Psychopathy, Delinquency & Attachment: Testing the Meditational Relationship in Adolescence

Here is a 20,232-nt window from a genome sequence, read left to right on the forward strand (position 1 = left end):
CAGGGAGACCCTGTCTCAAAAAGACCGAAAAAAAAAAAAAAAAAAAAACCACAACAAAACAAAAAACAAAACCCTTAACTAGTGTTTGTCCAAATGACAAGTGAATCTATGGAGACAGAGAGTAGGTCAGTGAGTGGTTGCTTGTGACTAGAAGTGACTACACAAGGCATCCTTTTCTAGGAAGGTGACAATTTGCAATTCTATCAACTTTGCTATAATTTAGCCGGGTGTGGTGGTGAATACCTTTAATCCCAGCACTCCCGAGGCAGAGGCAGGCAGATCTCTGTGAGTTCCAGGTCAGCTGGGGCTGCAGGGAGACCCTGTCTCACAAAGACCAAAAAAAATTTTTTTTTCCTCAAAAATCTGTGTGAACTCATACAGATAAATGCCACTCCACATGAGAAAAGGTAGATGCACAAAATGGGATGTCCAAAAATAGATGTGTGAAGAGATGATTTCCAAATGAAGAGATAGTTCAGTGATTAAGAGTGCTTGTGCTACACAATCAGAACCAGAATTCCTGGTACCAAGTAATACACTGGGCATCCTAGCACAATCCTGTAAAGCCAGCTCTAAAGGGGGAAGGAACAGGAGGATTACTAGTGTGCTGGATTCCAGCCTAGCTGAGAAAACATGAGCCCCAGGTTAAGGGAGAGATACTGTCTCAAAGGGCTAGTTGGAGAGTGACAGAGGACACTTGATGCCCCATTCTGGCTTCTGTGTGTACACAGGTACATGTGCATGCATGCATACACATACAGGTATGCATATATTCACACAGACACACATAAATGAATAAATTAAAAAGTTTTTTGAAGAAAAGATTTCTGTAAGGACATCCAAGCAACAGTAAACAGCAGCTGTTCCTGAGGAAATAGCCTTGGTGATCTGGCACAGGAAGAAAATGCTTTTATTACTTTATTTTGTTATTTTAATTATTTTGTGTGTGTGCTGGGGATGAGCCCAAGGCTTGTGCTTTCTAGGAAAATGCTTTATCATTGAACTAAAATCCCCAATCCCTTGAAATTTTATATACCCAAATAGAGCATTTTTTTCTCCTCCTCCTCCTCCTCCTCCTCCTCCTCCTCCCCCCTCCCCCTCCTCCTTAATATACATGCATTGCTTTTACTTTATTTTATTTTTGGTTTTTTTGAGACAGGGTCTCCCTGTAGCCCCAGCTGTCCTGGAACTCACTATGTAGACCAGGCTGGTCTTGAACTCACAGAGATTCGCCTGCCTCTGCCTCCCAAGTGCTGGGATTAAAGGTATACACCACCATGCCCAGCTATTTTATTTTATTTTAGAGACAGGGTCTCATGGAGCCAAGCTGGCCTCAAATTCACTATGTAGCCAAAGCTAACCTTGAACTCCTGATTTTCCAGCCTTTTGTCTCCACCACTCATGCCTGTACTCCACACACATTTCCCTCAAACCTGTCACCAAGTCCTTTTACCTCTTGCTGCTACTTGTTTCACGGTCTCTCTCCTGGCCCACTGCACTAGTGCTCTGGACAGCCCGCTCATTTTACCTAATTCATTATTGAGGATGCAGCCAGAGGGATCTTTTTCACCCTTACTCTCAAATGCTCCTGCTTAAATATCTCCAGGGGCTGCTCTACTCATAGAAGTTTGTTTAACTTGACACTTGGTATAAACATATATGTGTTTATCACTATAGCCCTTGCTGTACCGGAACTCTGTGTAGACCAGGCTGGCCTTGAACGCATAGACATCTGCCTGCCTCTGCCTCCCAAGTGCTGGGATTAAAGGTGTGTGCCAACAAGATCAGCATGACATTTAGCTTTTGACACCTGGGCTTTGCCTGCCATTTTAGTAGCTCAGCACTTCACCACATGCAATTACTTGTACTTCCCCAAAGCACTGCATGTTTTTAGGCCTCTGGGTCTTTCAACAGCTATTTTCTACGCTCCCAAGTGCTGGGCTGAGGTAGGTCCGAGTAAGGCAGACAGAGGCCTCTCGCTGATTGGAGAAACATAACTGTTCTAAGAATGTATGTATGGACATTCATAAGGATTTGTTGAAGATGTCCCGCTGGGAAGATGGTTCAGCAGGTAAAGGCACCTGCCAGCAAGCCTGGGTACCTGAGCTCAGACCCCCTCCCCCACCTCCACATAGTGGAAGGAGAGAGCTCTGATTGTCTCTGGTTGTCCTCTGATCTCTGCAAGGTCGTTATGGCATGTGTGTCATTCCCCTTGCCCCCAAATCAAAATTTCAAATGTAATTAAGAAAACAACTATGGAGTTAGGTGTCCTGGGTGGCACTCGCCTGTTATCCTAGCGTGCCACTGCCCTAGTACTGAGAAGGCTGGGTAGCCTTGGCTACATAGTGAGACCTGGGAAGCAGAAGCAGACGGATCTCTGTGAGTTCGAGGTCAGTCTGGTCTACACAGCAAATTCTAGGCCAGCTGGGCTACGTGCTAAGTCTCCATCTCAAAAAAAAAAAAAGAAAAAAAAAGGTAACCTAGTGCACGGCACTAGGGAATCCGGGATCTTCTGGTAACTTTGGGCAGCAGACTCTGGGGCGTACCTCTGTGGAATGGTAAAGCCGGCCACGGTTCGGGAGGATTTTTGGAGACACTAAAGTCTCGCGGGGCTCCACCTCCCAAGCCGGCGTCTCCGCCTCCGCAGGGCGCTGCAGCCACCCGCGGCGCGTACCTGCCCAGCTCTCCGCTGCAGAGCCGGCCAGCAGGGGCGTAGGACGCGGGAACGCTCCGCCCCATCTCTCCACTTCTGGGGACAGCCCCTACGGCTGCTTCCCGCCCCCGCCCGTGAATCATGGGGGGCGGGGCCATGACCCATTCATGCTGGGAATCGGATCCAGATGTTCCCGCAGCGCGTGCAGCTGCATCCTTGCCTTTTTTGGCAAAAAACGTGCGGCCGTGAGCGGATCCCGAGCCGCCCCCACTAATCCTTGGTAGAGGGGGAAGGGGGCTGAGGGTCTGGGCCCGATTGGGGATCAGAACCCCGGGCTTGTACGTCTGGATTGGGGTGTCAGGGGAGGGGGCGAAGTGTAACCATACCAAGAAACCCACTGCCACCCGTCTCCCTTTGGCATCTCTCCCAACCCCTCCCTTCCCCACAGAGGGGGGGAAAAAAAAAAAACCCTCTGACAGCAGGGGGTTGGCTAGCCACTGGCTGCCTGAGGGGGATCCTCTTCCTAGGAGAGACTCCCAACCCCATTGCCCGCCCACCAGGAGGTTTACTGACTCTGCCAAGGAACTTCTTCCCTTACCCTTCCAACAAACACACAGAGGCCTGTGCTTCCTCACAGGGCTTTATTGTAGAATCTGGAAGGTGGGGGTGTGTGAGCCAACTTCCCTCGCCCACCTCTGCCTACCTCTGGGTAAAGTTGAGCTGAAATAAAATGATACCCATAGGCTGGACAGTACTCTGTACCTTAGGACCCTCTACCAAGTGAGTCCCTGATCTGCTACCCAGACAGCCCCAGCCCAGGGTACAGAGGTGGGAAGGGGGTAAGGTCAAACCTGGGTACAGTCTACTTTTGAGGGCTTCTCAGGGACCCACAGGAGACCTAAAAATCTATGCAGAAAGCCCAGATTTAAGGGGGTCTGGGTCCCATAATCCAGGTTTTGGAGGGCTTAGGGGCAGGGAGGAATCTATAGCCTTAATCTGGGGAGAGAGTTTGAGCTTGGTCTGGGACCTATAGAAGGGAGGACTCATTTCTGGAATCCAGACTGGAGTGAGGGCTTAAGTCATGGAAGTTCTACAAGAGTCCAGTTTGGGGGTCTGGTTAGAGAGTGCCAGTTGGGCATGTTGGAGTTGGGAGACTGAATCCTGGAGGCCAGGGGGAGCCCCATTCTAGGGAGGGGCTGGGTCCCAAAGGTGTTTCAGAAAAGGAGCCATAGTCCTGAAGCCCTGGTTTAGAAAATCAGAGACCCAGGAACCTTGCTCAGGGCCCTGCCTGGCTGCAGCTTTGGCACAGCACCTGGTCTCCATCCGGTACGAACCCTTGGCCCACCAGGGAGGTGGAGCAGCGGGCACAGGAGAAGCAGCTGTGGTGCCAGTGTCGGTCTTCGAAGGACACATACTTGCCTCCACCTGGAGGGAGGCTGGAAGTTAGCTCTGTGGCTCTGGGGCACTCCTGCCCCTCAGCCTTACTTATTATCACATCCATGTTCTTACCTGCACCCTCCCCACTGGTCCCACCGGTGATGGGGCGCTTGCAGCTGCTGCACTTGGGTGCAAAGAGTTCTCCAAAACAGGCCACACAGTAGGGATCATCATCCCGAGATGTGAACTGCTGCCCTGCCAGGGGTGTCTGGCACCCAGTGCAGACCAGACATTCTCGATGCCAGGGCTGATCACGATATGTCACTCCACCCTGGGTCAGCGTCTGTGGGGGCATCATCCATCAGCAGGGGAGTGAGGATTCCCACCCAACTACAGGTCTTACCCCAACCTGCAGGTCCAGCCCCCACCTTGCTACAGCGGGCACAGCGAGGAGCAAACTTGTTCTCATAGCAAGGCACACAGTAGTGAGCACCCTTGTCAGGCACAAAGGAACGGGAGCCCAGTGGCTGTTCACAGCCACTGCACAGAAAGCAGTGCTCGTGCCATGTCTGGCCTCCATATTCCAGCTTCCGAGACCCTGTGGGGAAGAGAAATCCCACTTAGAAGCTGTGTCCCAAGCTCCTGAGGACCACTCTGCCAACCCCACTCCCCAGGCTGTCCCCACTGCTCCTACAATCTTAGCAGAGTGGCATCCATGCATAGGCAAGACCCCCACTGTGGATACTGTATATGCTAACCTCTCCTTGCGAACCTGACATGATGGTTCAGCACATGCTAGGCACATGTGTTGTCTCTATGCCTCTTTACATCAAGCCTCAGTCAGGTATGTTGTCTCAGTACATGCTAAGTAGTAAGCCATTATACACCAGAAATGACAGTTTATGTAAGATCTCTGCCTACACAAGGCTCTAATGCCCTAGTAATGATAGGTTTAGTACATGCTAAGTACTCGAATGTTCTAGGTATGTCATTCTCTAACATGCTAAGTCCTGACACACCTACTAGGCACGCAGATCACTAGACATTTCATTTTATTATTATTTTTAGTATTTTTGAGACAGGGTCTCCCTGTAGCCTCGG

Research on psychopathy in adolescence has increased substantially over the last two decades. The majority of this research has focussed on the developmental trajectory of psychopathy and the predictive reliability for future offending (Lynam et al., 2007). There has been a recent shift towards an understanding of potential protective factors that may act as a buffer against negative outcomes for young people with psychopathic characteristics. Attachment has been proposed as one of these potential mediators (Saltaris, 2002). The current research hypothesised that attachment to parents and peers would act as a mediator between psychopathy and self-reported delinquency. Two separate populations were sampled, undergraduate university students (predominantly late adolescent and young adult), and high school students (adolescents aged 16 to18). Participants completed self-report measures of psychopathy, delinquency and attachment to peers and parents, with the university sample doing so at three separate time points. Results indicate that attachment to parents, but not peers, acted as a significant protective factor, reducing the strength of the relationship between psychopathy and delinquency for the university sample only. This finding was stable over a 16-week period. Although male participants reported higher levels of psychopathy than females across both samples, undergraduate females report increasing levels of primary psychopathy over the three time points. Additionally, high-school females report significantly higher levels of primary psychopathy than university females. The focus on adolescent self-report psychopathy is a first in this country. While further research is needed in this area, these findings point to the significance of bonds between adolescents and their caregivers.